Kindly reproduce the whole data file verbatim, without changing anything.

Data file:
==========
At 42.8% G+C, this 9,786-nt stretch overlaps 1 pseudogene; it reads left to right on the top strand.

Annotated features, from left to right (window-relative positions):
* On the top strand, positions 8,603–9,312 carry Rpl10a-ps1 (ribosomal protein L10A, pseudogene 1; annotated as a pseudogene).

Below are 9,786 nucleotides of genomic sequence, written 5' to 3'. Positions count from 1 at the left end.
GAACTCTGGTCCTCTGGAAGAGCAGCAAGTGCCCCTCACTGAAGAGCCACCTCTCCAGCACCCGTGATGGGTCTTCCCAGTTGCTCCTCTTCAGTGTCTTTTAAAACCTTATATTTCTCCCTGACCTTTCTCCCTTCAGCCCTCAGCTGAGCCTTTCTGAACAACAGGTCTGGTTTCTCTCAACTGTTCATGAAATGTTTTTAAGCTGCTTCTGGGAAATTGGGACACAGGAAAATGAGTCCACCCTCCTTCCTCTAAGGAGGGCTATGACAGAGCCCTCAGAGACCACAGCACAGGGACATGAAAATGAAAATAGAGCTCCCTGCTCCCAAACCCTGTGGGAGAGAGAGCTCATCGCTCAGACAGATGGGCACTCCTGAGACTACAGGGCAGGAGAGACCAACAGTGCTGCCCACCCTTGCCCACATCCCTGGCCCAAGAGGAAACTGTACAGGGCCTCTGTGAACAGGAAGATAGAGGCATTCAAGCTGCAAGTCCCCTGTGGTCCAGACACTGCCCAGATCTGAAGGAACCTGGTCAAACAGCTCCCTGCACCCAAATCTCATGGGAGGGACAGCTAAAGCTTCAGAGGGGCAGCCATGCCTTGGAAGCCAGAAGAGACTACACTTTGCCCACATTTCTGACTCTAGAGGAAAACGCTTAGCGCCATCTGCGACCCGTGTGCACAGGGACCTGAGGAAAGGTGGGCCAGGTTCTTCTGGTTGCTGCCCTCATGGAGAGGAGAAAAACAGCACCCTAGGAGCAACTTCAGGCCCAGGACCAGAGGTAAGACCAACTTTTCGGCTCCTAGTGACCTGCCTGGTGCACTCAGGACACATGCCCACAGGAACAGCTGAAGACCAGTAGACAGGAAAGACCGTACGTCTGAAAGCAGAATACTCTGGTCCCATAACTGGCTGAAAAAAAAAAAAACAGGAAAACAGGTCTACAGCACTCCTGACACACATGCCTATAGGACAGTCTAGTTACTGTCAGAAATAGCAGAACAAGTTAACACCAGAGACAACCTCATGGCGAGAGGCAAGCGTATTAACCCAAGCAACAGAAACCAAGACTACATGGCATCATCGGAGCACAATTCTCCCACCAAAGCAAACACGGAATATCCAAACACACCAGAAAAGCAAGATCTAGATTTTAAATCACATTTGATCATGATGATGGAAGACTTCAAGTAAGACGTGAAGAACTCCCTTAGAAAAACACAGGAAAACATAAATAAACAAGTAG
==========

At 42.8% G+C, this 9,786-nt stretch overlaps 1 pseudogene; it reads left to right on the top strand.

Annotated features, from left to right (window-relative positions):
* On the top strand, positions 8,603–9,312 carry Rpl10a-ps1 (ribosomal protein L10A, pseudogene 1; annotated as a pseudogene).

Below are 9,786 nucleotides of genomic sequence, written 5' to 3'. Positions count from 1 at the left end.
GAACTCTGGTCCTCTGGAAGAGCAGCAAGTGCCCCTCACTGAAGAGCCACCTCTCCAGCACCCGTGATGGGTCTTCCCAGTTGCTCCTCTTCAGTGTCTTTTAAAACCTTATATTTCTCCCTGACCTTTCTCCCTTCAGCCCTCAGCTGAGCCTTTCTGAACAACAGGTCTGGTTTCTCTCAACTGTTCATGAAATGTTTTTAAGCTGCTTCTGGGAAATTGGGACACAGGAAAATGAGTCCACCCTCCTTCCTCTAAGGAGGGCTATGACAGAGCCCTCAGAGACCACAGCACAGGGACATGAAAATGAAAATAGAGCTCCCTGCTCCCAAACCCTGTGGGAGAGAGAGCTCATCGCTCAGACAGATGGGCACTCCTGAGACTACAGGGCAGGAGAGACCAACAGTGCTGCCCACCCTTGCCCACATCCCTGGCCCAAGAGGAAACTGTACAGGGCCTCTGTGAACAGGAAGATAGAGGCATTCAAGCTGCAAGTCCCCTGTGGTCCAGACACTGCCCAGATCTGAAGGAACCTGGTCAAACAGCTCCCTGCACCCAAATCTCATGGGAGGGACAGCTAAAGCTTCAGAGGGGCAGCCATGCCTTGGAAGCCAGAAGAGACTACACTTTGCCCACATTTCTGACTCTAGAGGAAAACGCTTAGCGCCATCTGCGACCCGTGTGCACAGGGACCTGAGGAAAGGTGGGCCAGGTTCTTCTGGTTGCTGCCCTCATGGAGAGGAGAAAAACAGCACCCTAGGAGCAACTTCAGGCCCAGGACCAGAGGTAAGACCAACTTTTCGGCTCCTAGTGACCTGCCTGGTGCACTCAGGACACATGCCCACAGGAACAGCTGAAGACCAGTAGACAGGAAAGACCGTACGTCTGAAAGCAGAATACTCTGGTCCCATAACTGGCTGAAAAAAAAAAAAACAGGAAAACAGGTCTACAGCACTCCTGACACACATGCCTATAGGACAGTCTAGTTACTGTCAGAAATAGCAGAACAAGTTAACACCAGAGACAACCTCATGGCGAGAGGCAAGCGTATTAACCCAAGCAACAGAAACCAAGACTACATGGCATCATCGGAGCACAATTCTCCCACCAAAGCAAACACGGAATATCCAAACACACCAGAAAAGCAAGATCTAGATTTTAAATCACATTTGATCATGATGATGGAAGACTTCAAGTAAGACGTGAAGAACTCCCTTAGAAAAACACAGGAAAACATAAATAAACAAGTAG